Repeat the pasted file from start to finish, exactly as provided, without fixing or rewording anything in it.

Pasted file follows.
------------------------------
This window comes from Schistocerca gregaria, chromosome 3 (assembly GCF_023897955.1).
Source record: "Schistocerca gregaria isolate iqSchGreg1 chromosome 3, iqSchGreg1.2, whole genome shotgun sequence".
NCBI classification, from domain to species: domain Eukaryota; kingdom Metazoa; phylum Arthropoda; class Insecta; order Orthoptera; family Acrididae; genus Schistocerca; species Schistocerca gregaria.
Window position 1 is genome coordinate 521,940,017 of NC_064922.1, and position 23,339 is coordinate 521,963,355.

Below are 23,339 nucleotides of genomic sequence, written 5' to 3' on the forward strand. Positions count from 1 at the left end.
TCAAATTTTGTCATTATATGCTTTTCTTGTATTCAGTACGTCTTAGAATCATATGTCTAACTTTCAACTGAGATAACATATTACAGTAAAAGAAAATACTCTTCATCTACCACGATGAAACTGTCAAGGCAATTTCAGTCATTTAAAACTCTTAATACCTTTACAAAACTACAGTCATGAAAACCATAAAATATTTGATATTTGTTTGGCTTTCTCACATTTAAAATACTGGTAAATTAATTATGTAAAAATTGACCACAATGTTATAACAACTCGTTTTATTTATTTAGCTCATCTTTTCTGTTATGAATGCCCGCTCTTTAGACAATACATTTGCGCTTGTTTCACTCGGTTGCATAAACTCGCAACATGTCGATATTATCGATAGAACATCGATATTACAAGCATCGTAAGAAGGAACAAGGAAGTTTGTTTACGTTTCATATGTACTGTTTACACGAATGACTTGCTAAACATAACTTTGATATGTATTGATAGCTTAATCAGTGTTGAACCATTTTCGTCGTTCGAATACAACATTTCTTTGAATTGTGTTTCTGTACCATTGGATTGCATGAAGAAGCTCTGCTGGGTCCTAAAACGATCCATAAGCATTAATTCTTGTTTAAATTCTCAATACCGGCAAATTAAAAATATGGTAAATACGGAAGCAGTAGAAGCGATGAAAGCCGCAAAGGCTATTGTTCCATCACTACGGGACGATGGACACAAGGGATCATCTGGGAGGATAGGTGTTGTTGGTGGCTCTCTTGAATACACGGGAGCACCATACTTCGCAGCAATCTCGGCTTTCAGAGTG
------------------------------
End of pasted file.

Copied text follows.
This window comes from Schistocerca gregaria, chromosome 3 (assembly GCF_023897955.1).
Source record: "Schistocerca gregaria isolate iqSchGreg1 chromosome 3, iqSchGreg1.2, whole genome shotgun sequence".
NCBI classification, from domain to species: domain Eukaryota; kingdom Metazoa; phylum Arthropoda; class Insecta; order Orthoptera; family Acrididae; genus Schistocerca; species Schistocerca gregaria.
Window position 1 is genome coordinate 521,940,017 of NC_064922.1, and position 23,339 is coordinate 521,963,355.

Below are 23,339 nucleotides of genomic sequence, written 5' to 3' on the forward strand. Positions count from 1 at the left end.
TCAAATTTTGTCATTATATGCTTTTCTTGTATTCAGTACGTCTTAGAATCATATGTCTAACTTTCAACTGAGATAACATATTACAGTAAAAGAAAATACTCTTCATCTACCACGATGAAACTGTCAAGGCAATTTCAGTCATTTAAAACTCTTAATACCTTTACAAAACTACAGTCATGAAAACCATAAAATATTTGATATTTGTTTGGCTTTCTCACATTTAAAATACTGGTAAATTAATTATGTAAAAATTGACCACAATGTTATAACAACTCGTTTTATTTATTTAGCTCATCTTTTCTGTTATGAATGCCCGCTCTTTAGACAATACATTTGCGCTTGTTTCACTCGGTTGCATAAACTCGCAACATGTCGATATTATCGATAGAACATCGATATTACAAGCATCGTAAGAAGGAACAAGGAAGTTTGTTTACGTTTCATATGTACTGTTTACACGAATGACTTGCTAAACATAACTTTGATATGTATTGATAGCTTAATCAGTGTTGAACCATTTTCGTCGTTCGAATACAACATTTCTTTGAATTGTGTTTCTGTACCATTGGATTGCATGAAGAAGCTCTGCTGGGTCCTAAAACGATCCATAAGCATTAATTCTTGTTTAAATTCTCAATACCGGCAAATTAAAAATATGGTAAATACGGAAGCAGTAGAAGCGATGAAAGCCGCAAAGGCTATTGTTCCATCACTACGGGACGATGGACACAAGGGATCATCTGGGAGGATAGGTGTTGTTGGTGGCTCTCTTGAATACACGGGAGCACCATACTTCGCAGCAATCTCGGCTTTCAGAGTG